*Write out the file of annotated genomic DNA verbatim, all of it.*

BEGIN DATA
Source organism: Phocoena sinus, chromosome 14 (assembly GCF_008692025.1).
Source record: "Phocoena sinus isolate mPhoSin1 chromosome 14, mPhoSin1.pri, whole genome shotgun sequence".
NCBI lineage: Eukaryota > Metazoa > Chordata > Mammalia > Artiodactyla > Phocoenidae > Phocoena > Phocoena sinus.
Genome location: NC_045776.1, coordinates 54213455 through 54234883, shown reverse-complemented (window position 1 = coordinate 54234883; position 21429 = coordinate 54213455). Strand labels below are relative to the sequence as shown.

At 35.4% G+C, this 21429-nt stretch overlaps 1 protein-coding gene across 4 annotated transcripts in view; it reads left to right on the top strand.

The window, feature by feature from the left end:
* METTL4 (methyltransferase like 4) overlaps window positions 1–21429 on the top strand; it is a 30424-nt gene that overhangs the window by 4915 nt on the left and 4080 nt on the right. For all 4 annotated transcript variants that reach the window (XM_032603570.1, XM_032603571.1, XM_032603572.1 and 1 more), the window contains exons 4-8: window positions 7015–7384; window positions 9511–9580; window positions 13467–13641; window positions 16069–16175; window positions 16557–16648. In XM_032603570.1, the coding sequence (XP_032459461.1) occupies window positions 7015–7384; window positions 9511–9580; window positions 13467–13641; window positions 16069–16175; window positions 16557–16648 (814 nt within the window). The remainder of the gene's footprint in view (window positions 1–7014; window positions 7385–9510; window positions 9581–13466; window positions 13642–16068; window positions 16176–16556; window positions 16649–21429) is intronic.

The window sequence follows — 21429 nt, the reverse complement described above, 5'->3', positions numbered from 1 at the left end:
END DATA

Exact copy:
Source organism: Phocoena sinus, chromosome 14 (assembly GCF_008692025.1).
Source record: "Phocoena sinus isolate mPhoSin1 chromosome 14, mPhoSin1.pri, whole genome shotgun sequence".
NCBI lineage: Eukaryota > Metazoa > Chordata > Mammalia > Artiodactyla > Phocoenidae > Phocoena > Phocoena sinus.
Genome location: NC_045776.1, coordinates 54213455 through 54234883, shown reverse-complemented (window position 1 = coordinate 54234883; position 21429 = coordinate 54213455). Strand labels below are relative to the sequence as shown.

At 35.4% G+C, this 21429-nt stretch overlaps 1 protein-coding gene across 4 annotated transcripts in view; it reads left to right on the top strand.

The window, feature by feature from the left end:
* METTL4 (methyltransferase like 4) overlaps window positions 1–21429 on the top strand; it is a 30424-nt gene that overhangs the window by 4915 nt on the left and 4080 nt on the right. For all 4 annotated transcript variants that reach the window (XM_032603570.1, XM_032603571.1, XM_032603572.1 and 1 more), the window contains exons 4-8: window positions 7015–7384; window positions 9511–9580; window positions 13467–13641; window positions 16069–16175; window positions 16557–16648. In XM_032603570.1, the coding sequence (XP_032459461.1) occupies window positions 7015–7384; window positions 9511–9580; window positions 13467–13641; window positions 16069–16175; window positions 16557–16648 (814 nt within the window). The remainder of the gene's footprint in view (window positions 1–7014; window positions 7385–9510; window positions 9581–13466; window positions 13642–16068; window positions 16176–16556; window positions 16649–21429) is intronic.

The window sequence follows — 21429 nt, the reverse complement described above, 5'->3', positions numbered from 1 at the left end: